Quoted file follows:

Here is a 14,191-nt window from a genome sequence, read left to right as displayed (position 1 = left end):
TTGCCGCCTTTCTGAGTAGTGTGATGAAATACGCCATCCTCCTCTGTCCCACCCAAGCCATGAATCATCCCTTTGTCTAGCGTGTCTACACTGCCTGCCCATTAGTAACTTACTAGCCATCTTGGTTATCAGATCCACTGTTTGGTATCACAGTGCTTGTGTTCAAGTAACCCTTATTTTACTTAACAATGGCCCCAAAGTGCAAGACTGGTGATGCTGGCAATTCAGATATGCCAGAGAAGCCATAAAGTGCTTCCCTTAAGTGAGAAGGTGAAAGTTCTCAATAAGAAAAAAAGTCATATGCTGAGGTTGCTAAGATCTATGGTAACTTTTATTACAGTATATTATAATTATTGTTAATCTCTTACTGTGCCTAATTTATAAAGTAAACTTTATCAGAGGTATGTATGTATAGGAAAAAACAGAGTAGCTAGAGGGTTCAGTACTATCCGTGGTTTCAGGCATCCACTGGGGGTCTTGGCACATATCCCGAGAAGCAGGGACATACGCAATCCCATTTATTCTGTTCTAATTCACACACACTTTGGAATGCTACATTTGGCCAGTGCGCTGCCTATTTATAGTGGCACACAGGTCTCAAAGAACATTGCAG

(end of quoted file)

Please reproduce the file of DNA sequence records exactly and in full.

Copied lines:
Here is a 14,191-nt window from a genome sequence, read left to right as displayed (position 1 = left end):
TTGCCGCCTTTCTGAGTAGTGTGATGAAATACGCCATCCTCCTCTGTCCCACCCAAGCCATGAATCATCCCTTTGTCTAGCGTGTCTACACTGCCTGCCCATTAGTAACTTACTAGCCATCTTGGTTATCAGATCCACTGTTTGGTATCACAGTGCTTGTGTTCAAGTAACCCTTATTTTACTTAACAATGGCCCCAAAGTGCAAGACTGGTGATGCTGGCAATTCAGATATGCCAGAGAAGCCATAAAGTGCTTCCCTTAAGTGAGAAGGTGAAAGTTCTCAATAAGAAAAAAAGTCATATGCTGAGGTTGCTAAGATCTATGGTAACTTTTATTACAGTATATTATAATTATTGTTAATCTCTTACTGTGCCTAATTTATAAAGTAAACTTTATCAGAGGTATGTATGTATAGGAAAAAACAGAGTAGCTAGAGGGTTCAGTACTATCCGTGGTTTCAGGCATCCACTGGGGGTCTTGGCACATATCCCGAGAAGCAGGGACATACGCAATCCCATTTATTCTGTTCTAATTCACACACACTTTGGAATGCTACATTTGGCCAGTGCGCTGCCTATTTATAGTGGCACACAGGTCTCAAAGAACATTGCAG